Pierre Kaufmann’s Commentary on Siegfried Bernfeld & Sergei Feitelberg’s Death Drive & Entropy : Seminar VII, 27th April 1960, p204-205 : Notes towards Reading Group of 22nd February 2014

by Julia Evans on February 2, 2014

The commentary is not translated or included in Dennis Porter’s translation of Seminar VII.  See VII : 27th April 1960 : p204 : Parenthesis, The Death Drive According to Bernfeld. A version, in French, is available: Commentary on Siegfried Bernfeld’s & Sergei Feitelberg’s Death Drive & Entropy : Seminar VII, 27th April 1960 : Pierre Kaufmann  or here. Bruno de Florence noted this omission at the end of the 1st February 2014 Reading Group.

Seminar VII : 27th April 1960 : p204:

In order to compensate for that inaccessibility, all individual sublimation is projected beyond that barrier, along with the sublimations of the systems of knowledge, including – why not?- that of analytical knowledge itself.

That’s something I will probably be obliged to articulate for you next time; that is to say, the last word of Freud’s thought, and especially that concerning the death drive, appears in the field of analytical thought as a sublimation.

From this point of view it seemed to me to be useful, by way of a parenthesis, to give you the background against which this notion might be formulated. In the usual spirit of a seminar, I have, therefore, asked Mr Kaufmann to summarize for us what the representatives of a good psychoanalytic (p205) generation, namely, Bernfeld and his collaborator Feitelberg, thought up on the subject of the meaning of the drive, so as to try to give it its fullest extension in the scientific context of the time, where they believe it should be situated.

Participants:

Further details of Pierre Kaufmann given Notes from Seminar VII : 2nd March 1960 : Interventions by Pierre Kaufmann on Siegfried Bernfeld’s work or here

Notes on Sigfried Bernfeld given Bemerkungen über Sublimierung (Observations on Sublimation): 1922 : Siegfried Bernfeld  or here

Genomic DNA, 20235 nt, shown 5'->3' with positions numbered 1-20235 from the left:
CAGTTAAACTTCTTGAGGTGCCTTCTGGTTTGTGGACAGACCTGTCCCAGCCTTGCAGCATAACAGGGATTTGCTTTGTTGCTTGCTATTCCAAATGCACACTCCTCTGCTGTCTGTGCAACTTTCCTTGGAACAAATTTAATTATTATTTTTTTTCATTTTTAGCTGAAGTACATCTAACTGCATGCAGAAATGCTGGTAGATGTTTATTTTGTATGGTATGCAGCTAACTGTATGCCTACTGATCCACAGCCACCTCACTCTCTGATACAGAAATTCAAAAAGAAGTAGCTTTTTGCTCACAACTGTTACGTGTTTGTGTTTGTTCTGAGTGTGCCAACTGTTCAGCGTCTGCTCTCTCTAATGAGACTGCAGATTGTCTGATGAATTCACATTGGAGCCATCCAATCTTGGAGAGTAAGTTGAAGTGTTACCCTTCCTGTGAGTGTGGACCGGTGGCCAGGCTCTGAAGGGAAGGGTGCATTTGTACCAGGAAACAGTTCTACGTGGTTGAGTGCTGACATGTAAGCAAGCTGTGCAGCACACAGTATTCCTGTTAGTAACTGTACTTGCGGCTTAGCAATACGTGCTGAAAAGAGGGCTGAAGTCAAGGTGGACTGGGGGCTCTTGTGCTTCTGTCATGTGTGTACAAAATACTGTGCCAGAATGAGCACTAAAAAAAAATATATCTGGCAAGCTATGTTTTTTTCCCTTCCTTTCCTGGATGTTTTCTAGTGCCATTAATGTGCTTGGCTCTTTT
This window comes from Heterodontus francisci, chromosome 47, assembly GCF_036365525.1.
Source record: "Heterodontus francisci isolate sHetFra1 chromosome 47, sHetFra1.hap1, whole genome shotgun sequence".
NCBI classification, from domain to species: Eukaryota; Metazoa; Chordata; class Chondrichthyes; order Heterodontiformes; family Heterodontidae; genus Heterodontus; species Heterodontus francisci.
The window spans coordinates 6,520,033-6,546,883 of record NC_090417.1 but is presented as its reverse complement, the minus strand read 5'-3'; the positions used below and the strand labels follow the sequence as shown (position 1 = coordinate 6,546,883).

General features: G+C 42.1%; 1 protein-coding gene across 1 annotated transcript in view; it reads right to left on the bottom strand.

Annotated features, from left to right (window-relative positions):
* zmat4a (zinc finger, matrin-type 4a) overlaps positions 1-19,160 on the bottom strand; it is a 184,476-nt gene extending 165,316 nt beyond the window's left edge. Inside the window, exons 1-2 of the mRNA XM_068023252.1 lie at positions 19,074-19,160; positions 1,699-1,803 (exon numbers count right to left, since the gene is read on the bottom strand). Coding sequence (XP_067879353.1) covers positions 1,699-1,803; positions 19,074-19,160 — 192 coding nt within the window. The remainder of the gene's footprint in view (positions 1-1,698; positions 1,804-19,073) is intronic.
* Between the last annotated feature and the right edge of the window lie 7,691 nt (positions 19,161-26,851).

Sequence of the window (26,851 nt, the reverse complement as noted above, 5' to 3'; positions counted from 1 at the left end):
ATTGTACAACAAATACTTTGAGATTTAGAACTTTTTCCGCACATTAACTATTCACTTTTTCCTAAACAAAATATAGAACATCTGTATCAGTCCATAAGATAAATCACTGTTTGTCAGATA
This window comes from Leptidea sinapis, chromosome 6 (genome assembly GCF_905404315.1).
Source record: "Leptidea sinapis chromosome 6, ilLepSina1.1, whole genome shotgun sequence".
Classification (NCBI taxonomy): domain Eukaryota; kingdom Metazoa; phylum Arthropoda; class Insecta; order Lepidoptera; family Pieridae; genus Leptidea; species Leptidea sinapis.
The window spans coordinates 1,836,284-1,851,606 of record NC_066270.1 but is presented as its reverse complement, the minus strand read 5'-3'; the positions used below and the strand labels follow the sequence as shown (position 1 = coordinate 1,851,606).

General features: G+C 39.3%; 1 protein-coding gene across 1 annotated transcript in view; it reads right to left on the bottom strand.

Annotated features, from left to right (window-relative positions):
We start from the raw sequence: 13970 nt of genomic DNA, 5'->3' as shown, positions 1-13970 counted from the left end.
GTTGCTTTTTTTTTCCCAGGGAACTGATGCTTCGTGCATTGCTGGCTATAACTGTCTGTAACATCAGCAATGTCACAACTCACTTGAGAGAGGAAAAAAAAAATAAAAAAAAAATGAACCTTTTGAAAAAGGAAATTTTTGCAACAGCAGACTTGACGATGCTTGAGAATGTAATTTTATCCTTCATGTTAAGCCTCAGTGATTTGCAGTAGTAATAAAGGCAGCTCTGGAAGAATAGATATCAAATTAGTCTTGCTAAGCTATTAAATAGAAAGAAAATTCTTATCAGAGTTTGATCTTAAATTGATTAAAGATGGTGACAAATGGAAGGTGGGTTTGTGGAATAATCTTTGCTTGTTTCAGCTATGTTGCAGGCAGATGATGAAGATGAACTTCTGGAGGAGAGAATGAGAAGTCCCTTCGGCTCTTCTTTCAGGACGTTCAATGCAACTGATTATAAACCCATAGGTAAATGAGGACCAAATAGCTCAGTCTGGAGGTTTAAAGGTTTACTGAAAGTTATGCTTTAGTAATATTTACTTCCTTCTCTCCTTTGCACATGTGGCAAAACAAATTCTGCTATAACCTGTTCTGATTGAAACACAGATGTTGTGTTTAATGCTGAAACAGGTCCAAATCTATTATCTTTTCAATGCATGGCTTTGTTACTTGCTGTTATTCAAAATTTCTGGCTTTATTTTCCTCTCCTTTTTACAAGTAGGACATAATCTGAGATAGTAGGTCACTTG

Notes on Sergei Feitelberg from the internet:

1)  In psychological thermodynamics, Sergei Feitelberg (1905-1967) was an Austrian? physicist noted for his work in the 1930s with Ukrainian-born Austrian psychologist Siegfried Bernfeld on the application of theory from physical science, such as energy, entropy, Le Chatelier’s principle, etc., to psychology in actual measurement. : Published by Hmolpedia : an Encyclopedia of human thermodynamics, human chemistry, and human physics : Available here

2)  In ‘This House of Noble Deeds: The Mount Sinai Hospital, 1852-2002’ by Arthur H. Aufses & Barbara Niss : Available here : p312 : a very different person emerges. Quote: Sergei Feitelberg first went to Mount Sinai Hospital (probably New York, USA) in 1939 in the newly formed laboratory Department of Pharmacology and was appointed Physicist to the Hospital in 1941. Following two years in the Army Signal Corps during World War II, Feitelberg returned to the physics laboratory. … “The disclosure of spectacular war work on nuclear fission acted as a stimulus to plans and discussions of research with radioactive tracers. …”

Further information on Siegfried Bernfeld and Sergie Feitelberg:

Quote from Daniel Benveniste: 8th June 2011:

Siegfried Bernfeld was born May 7th 1892 in Lemberg, Galicia then part of the Austrian Empire. He grew up in Vienna where his father was an importer, manufacturer and distributor of cloth. His mother, like Freud’s mother, was considerably younger than her husband. He had a younger brother and a younger sister.